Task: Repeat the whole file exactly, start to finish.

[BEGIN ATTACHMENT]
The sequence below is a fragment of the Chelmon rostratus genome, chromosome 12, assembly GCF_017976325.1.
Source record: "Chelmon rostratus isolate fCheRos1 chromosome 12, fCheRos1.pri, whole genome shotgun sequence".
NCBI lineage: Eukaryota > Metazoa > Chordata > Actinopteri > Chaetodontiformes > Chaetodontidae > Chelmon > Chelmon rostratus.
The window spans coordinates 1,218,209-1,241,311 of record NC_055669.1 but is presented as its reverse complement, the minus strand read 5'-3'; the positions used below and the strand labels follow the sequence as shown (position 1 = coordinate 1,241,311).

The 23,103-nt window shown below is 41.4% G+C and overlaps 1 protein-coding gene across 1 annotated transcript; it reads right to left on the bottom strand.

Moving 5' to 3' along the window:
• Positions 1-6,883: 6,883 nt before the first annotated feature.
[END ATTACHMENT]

The sequence below is a fragment of the Chelmon rostratus genome, chromosome 12, assembly GCF_017976325.1.
Source record: "Chelmon rostratus isolate fCheRos1 chromosome 12, fCheRos1.pri, whole genome shotgun sequence".
NCBI lineage: Eukaryota > Metazoa > Chordata > Actinopteri > Chaetodontiformes > Chaetodontidae > Chelmon > Chelmon rostratus.
The window spans coordinates 1,218,209-1,241,311 of record NC_055669.1 but is presented as its reverse complement, the minus strand read 5'-3'; the positions used below and the strand labels follow the sequence as shown (position 1 = coordinate 1,241,311).

The 23,103-nt window shown below is 41.4% G+C and overlaps 1 protein-coding gene across 1 annotated transcript; it reads right to left on the bottom strand.

Moving 5' to 3' along the window:
• Positions 1-6,883: 6,883 nt before the first annotated feature.